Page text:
Recursion and feedback in image algebra
NASA Astrophysics Data System (ADS)
Ritter, Gerhard X.; Davidson, Jennifer L.
1991-04-01
Recursion and feedback are two important processes in image processing. Image algebra, a unified algebraic structure developed for use in image processing and image analysis, provides a common mathematical environment for expressing image processing transforms. It is only recently that image algebra has been extended to include recursive operations [1]. Recently image algebra was shown to incorporate neural nets [2], including a new type of neural net, the morphological neural net [3]. This paper presents the relationship of the recursive image algebra to the field of fractions of the ring of matrices, and gives the two dimensional moving average filter as an example. Also, the popular multilayer perceptron with back propagation and a morphology neural network with learning rule are presented in image algebra notation. These examples show that image algebra can express these important feedback concepts in a succinct way.
A New Synchronized Miniature Rubidium Oscillator with an Auto-Adaptive Disciplining Filter
2001-11-01
33rd Annual Precise Time and Time Interval (PTTI) Meeting A NEW SYNCHRONIZED MINIATURE RUBIDIUM DISCIPLINING FILTER OSCILLATOR WITH AN AUTO...ADAPTIVE Pascal Rochat and Bernard Leuenberger Temex Neuchfitel Time SA, Switzerland Abstract A new rubidium line (SRO) integrating timing functions and... time interval measurements was developed using an auto-adaptive disciplining algorithm. This led to an ultra-stable time & frequency machine usable
Pritamdas, K; Singh, Kh Manglem; Singh, L Lolitkumar
2016-01-01
A new adaptive switching algorithm is presented where two adaptive filters are switched correspondingly for lower and higher noise ratio of the image. An adaptive center weighted vector median filter is used for the lower noise ratio whereas for higher noise ratio the noisy pixels are detected based on the comparison of the difference between the mean of the vector pixels in the window and the approximated variance of the vector pixels in the window. Then the window comprising the detected noisy pixel is further considered where the pixels are given exponential weights according to their similarity to the other neighboring pixels, spatially and radio metrically. The noisy pixels are then replaced by the weighted average of the pixels within the window. The filter is able to preserve higher signal content in the higher noise ratio as compared to other robust filters in comparison. With a little high in computational complexity, this technique performs well both in lower and higher noise ratios. Simulation results on various RGB images show that the proposed algorithm outperforms many other existing nonlinear filters in terms of preservation of edges and fine details.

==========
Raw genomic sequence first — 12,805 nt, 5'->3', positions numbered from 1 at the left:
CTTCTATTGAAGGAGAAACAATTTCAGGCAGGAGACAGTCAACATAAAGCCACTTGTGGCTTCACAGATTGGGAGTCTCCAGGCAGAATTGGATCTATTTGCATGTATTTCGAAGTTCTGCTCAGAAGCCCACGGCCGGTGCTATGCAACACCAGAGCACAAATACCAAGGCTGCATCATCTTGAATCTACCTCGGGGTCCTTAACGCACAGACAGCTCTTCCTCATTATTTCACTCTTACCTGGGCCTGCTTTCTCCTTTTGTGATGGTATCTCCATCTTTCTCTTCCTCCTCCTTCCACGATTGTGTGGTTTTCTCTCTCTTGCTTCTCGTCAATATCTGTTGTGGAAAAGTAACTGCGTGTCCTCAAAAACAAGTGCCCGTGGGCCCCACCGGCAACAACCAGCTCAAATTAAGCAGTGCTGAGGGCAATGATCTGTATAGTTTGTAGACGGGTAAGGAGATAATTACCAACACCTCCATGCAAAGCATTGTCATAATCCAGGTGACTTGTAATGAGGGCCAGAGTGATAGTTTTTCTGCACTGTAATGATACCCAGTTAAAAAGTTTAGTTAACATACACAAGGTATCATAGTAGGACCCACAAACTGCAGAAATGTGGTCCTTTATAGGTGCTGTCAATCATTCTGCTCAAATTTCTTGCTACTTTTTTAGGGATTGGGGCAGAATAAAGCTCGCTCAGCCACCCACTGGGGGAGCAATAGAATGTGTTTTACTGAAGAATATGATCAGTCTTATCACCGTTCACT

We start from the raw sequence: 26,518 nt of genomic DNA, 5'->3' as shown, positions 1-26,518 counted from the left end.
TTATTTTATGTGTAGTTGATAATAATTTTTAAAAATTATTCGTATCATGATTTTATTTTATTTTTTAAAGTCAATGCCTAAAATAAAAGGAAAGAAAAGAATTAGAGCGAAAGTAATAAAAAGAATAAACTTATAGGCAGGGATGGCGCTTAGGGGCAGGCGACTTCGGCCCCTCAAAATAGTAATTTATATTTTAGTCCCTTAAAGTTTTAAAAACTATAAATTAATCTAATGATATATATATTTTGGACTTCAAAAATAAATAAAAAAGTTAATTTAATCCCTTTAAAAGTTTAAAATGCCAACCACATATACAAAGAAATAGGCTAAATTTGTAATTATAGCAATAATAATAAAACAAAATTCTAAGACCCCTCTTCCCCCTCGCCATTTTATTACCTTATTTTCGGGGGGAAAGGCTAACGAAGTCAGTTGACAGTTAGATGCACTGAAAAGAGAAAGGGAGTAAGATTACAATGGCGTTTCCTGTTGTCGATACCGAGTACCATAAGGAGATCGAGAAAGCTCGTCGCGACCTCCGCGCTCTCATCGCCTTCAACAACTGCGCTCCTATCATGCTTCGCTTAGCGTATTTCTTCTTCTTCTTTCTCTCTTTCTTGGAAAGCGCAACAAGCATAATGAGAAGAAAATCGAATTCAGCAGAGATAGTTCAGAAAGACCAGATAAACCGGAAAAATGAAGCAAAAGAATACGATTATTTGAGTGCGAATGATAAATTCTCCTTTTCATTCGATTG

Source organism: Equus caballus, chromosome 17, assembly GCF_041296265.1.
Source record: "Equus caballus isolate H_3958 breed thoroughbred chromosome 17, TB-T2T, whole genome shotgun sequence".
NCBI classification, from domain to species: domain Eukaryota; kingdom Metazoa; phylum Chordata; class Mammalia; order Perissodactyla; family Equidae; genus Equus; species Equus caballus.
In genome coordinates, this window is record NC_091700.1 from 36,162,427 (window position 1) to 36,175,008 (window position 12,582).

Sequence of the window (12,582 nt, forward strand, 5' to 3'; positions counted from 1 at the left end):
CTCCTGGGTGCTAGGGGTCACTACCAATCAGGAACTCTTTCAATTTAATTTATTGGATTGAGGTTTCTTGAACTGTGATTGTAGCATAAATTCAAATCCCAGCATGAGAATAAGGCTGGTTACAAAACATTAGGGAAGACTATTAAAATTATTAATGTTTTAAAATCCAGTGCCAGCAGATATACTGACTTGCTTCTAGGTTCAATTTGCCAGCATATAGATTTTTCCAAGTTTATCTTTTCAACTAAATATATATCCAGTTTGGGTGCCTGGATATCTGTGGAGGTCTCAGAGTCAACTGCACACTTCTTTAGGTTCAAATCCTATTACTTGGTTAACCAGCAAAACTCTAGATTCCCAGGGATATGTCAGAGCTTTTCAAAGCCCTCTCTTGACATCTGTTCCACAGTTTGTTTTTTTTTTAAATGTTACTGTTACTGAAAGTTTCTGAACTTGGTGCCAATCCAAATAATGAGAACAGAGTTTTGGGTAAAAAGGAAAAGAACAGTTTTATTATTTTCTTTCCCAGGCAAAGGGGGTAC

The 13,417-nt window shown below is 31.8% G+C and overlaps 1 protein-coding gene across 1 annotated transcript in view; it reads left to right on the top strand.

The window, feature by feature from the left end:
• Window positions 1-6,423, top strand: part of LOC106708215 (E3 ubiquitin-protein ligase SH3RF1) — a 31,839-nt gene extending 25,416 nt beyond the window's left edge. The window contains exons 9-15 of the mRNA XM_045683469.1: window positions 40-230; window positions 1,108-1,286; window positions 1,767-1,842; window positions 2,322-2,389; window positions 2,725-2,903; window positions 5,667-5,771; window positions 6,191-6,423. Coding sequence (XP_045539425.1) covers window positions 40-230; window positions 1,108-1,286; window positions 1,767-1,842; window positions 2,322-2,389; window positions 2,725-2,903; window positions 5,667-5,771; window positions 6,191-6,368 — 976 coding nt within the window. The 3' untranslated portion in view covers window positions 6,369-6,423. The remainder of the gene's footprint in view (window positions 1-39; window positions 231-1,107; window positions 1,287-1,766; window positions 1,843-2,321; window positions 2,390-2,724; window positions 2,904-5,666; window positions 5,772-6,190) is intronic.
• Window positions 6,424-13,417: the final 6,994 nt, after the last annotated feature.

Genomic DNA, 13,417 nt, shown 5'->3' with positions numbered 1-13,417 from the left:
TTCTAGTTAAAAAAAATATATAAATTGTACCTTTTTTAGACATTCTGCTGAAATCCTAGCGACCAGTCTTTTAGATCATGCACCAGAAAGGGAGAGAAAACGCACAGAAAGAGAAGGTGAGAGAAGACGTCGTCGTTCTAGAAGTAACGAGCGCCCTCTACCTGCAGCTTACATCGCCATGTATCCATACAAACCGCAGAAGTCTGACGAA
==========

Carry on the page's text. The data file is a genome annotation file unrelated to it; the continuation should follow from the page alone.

Zurbenko, I.; Chen, J.; Rao, S.T.
1997-11-01
The issue of global climate change due to increased anthropogenic emissions of greenhouse gases in the atmosphere has gained considerable attention and importance. Climate change studies require the interpretation of weather data collected in numerous locations and/or over the span of several decades. Unfortunately, these data contain biases caused by changes in instruments and data acquisition procedures. It is essential that biases are identified and/or removed before these data can be used confidently in the context of climate change research. The purpose of this paper is to illustrate the use of an adaptive moving average filter and compare it with traditional parametric methods. The advantage of the adaptive filter over traditional parametric methods is that it is less effected by seasonal patterns and trends. The filter has been applied to upper air relative humidity and temperature data. Applied to generated data, the filter has a root mean squared error accuracy of about 600 days when locating changes of 0.1 standard deviations and about 20 days for changes of 0.5 standard deviations. In some circumstances, the accuracy of location estimation can be improved through parametric techniques used in conjunction with the adaptive filter.
Thakur, A; Anand, R S
2007-01-01